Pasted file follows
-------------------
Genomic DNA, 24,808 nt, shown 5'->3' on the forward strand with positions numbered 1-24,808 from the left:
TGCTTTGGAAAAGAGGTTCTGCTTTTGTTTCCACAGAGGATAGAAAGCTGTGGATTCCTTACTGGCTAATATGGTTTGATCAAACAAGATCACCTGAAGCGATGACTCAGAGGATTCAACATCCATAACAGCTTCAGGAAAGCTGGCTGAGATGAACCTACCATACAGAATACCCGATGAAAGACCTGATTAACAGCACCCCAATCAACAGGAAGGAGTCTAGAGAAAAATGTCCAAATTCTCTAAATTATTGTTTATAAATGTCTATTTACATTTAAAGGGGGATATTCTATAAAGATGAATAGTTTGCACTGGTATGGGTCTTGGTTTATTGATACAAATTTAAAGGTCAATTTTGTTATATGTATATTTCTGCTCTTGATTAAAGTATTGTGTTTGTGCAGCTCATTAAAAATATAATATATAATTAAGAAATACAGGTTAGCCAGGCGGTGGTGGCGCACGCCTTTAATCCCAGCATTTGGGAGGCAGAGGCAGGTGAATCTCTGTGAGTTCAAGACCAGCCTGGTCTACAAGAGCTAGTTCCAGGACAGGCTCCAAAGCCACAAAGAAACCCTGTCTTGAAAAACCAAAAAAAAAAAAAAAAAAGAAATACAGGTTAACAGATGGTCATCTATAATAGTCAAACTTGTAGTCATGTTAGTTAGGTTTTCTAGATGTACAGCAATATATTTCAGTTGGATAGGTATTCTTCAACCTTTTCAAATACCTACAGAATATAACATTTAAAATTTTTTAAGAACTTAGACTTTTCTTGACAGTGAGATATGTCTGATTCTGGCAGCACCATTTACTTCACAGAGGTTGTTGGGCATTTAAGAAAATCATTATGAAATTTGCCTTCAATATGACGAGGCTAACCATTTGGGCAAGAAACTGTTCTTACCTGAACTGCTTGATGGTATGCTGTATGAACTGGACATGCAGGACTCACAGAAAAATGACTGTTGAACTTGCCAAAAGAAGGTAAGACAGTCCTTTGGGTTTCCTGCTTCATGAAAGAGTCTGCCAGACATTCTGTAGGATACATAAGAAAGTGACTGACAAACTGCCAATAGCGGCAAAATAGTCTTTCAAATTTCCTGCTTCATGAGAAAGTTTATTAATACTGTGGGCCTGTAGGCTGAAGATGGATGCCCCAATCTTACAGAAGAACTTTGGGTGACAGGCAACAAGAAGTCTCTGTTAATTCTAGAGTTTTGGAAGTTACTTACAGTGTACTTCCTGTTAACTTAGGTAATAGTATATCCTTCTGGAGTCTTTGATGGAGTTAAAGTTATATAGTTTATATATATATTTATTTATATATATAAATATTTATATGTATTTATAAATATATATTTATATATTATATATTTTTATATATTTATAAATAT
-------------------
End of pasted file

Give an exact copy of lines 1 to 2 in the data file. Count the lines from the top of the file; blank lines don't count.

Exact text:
Genomic DNA, 24,808 nt, shown 5'->3' on the forward strand with positions numbered 1-24,808 from the left:
TGCTTTGGAAAAGAGGTTCTGCTTTTGTTTCCACAGAGGATAGAAAGCTGTGGATTCCTTACTGGCTAATATGGTTTGATCAAACAAGATCACCTGAAGCGATGACTCAGAGGATTCAACATCCATAACAGCTTCAGGAAAGCTGGCTGAGATGAACCTACCATACAGAATACCCGATGAAAGACCTGATTAACAGCACCCCAATCAACAGGAAGGAGTCTAGAGAAAAATGTCCAAATTCTCTAAATTATTGTTTATAAATGTCTATTTACATTTAAAGGGGGATATTCTATAAAGATGAATAGTTTGCACTGGTATGGGTCTTGGTTTATTGATACAAATTTAAAGGTCAATTTTGTTATATGTATATTTCTGCTCTTGATTAAAGTATTGTGTTTGTGCAGCTCATTAAAAATATAATATATAATTAAGAAATACAGGTTAGCCAGGCGGTGGTGGCGCACGCCTTTAATCCCAGCATTTGGGAGGCAGAGGCAGGTGAATCTCTGTGAGTTCAAGACCAGCCTGGTCTACAAGAGCTAGTTCCAGGACAGGCTCCAAAGCCACAAAGAAACCCTGTCTTGAAAAACCAAAAAAAAAAAAAAAAAAGAAATACAGGTTAACAGATGGTCATCTATAATAGTCAAACTTGTAGTCATGTTAGTTAGGTTTTCTAGATGTACAGCAATATATTTCAGTTGGATAGGTATTCTTCAACCTTTTCAAATACCTACAGAATATAACATTTAAAATTTTTTAAGAACTTAGACTTTTCTTGACAGTGAGATATGTCTGATTCTGGCAGCACCATTTACTTCACAGAGGTTGTTGGGCATTTAAGAAAATCATTATGAAATTTGCCTTCAATATGACGAGGCTAACCATTTGGGCAAGAAACTGTTCTTACCTGAACTGCTTGATGGTATGCTGTATGAACTGGACATGCAGGACTCACAGAAAAATGACTGTTGAACTTGCCAAAAGAAGGTAAGACAGTCCTTTGGGTTTCCTGCTTCATGAAAGAGTCTGCCAGACATTCTGTAGGATACATAAGAAAGTGACTGACAAACTGCCAATAGCGGCAAAATAGTCTTTCAAATTTCCTGCTTCATGAGAAAGTTTATTAATACTGTGGGCCTGTAGGCTGAAGATGGATGCCCCAATCTTACAGAAGAACTTTGGGTGACAGGCAACAAGAAGTCTCTGTTAATTCTAGAGTTTTGGAAGTTACTTACAGTGTACTTCCTGTTAACTTAGGTAATAGTATATCCTTCTGGAGTCTTTGATGGAGTTAAAGTTATATAGTTTATATATATATTTATTTATATATATAAATATTTATATGTATTTATAAATATATATTTATATATTATATATTTTTATATATTTATAAATAT